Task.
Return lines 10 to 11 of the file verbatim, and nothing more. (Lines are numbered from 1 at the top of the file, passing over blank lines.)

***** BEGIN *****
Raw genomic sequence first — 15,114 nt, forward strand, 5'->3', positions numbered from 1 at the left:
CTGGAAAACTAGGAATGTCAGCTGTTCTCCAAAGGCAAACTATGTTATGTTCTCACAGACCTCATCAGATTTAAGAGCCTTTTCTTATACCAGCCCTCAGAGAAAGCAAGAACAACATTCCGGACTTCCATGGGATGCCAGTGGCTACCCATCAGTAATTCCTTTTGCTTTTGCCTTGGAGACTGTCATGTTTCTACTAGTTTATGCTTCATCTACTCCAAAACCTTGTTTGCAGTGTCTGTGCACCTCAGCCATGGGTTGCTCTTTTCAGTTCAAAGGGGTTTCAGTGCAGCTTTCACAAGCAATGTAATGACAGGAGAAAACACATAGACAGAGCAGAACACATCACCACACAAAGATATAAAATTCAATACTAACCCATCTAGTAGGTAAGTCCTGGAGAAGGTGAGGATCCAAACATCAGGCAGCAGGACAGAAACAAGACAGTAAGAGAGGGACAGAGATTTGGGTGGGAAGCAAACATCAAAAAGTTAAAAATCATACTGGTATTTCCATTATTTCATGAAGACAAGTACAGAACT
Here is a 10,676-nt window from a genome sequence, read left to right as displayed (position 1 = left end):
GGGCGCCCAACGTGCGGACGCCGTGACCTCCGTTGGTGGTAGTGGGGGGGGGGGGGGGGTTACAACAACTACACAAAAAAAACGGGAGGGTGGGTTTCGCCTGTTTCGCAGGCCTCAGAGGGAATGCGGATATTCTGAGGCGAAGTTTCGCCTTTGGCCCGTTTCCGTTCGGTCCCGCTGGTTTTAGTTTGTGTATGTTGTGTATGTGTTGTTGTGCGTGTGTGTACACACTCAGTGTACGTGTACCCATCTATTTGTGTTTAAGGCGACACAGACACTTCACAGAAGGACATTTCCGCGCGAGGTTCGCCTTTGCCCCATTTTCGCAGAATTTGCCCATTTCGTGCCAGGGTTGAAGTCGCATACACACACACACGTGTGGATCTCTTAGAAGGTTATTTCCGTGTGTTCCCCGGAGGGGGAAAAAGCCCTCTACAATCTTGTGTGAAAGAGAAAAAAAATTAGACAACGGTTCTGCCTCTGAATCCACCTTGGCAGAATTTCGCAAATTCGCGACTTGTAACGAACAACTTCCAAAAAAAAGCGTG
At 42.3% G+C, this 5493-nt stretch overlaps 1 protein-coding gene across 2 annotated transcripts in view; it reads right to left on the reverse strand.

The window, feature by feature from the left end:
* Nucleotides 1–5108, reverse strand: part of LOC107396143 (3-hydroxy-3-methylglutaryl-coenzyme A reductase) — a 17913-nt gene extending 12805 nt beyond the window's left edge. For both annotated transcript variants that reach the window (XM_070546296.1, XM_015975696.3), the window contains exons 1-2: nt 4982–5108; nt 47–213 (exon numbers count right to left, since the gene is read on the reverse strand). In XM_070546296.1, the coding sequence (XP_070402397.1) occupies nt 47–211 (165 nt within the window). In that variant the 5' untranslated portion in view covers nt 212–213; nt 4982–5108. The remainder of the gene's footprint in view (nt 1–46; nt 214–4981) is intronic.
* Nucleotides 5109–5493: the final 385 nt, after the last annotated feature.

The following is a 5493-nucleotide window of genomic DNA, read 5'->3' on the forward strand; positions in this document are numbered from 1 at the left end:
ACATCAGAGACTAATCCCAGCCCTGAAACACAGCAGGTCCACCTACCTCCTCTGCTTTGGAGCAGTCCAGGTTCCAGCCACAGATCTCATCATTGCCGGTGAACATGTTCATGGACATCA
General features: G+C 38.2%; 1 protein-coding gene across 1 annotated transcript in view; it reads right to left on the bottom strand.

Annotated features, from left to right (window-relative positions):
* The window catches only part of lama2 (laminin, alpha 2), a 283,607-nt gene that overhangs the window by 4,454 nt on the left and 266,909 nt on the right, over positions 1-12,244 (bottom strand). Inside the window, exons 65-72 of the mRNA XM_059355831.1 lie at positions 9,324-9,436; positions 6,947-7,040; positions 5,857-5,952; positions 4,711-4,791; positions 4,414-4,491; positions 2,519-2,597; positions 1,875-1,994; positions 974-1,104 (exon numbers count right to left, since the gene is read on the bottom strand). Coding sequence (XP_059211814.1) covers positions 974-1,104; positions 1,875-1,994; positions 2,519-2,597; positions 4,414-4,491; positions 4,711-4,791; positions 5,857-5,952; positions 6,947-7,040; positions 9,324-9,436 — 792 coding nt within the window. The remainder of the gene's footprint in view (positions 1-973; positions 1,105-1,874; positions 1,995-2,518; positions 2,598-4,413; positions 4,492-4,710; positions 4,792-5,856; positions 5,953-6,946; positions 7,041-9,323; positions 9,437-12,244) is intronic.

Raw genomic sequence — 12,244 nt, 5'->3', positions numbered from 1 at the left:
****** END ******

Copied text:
ACATCAGAGACTAATCCCAGCCCTGAAACACAGCAGGTCCACCTACCTCCTCTGCTTTGGAGCAGTCCAGGTTCCAGCCACAGATCTCATCATTGCCGGTGAACATGTTCATGGACATCA
General features: G+C 38.2%; 1 protein-coding gene across 1 annotated transcript in view; it reads right to left on the bottom strand.